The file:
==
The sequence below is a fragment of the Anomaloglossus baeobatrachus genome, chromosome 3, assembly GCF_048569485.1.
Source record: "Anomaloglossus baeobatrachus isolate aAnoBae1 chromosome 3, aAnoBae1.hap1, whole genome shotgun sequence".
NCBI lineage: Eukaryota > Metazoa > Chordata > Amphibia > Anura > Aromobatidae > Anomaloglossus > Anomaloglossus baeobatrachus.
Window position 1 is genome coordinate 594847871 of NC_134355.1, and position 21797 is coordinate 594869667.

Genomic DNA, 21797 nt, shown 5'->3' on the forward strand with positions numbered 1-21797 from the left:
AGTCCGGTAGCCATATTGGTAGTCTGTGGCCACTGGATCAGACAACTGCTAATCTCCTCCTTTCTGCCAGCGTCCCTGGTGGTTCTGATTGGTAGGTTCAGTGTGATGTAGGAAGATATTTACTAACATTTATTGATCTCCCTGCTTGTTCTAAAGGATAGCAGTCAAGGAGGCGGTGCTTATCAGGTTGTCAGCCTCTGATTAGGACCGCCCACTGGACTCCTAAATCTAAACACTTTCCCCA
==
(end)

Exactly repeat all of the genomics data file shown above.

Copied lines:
The sequence below is a fragment of the Anomaloglossus baeobatrachus genome, chromosome 3, assembly GCF_048569485.1.
Source record: "Anomaloglossus baeobatrachus isolate aAnoBae1 chromosome 3, aAnoBae1.hap1, whole genome shotgun sequence".
NCBI lineage: Eukaryota > Metazoa > Chordata > Amphibia > Anura > Aromobatidae > Anomaloglossus > Anomaloglossus baeobatrachus.
Window position 1 is genome coordinate 594847871 of NC_134355.1, and position 21797 is coordinate 594869667.

Genomic DNA, 21797 nt, shown 5'->3' on the forward strand with positions numbered 1-21797 from the left:
AGTCCGGTAGCCATATTGGTAGTCTGTGGCCACTGGATCAGACAACTGCTAATCTCCTCCTTTCTGCCAGCGTCCCTGGTGGTTCTGATTGGTAGGTTCAGTGTGATGTAGGAAGATATTTACTAACATTTATTGATCTCCCTGCTTGTTCTAAAGGATAGCAGTCAAGGAGGCGGTGCTTATCAGGTTGTCAGCCTCTGATTAGGACCGCCCACTGGACTCCTAAATCTAAACACTTTCCCCA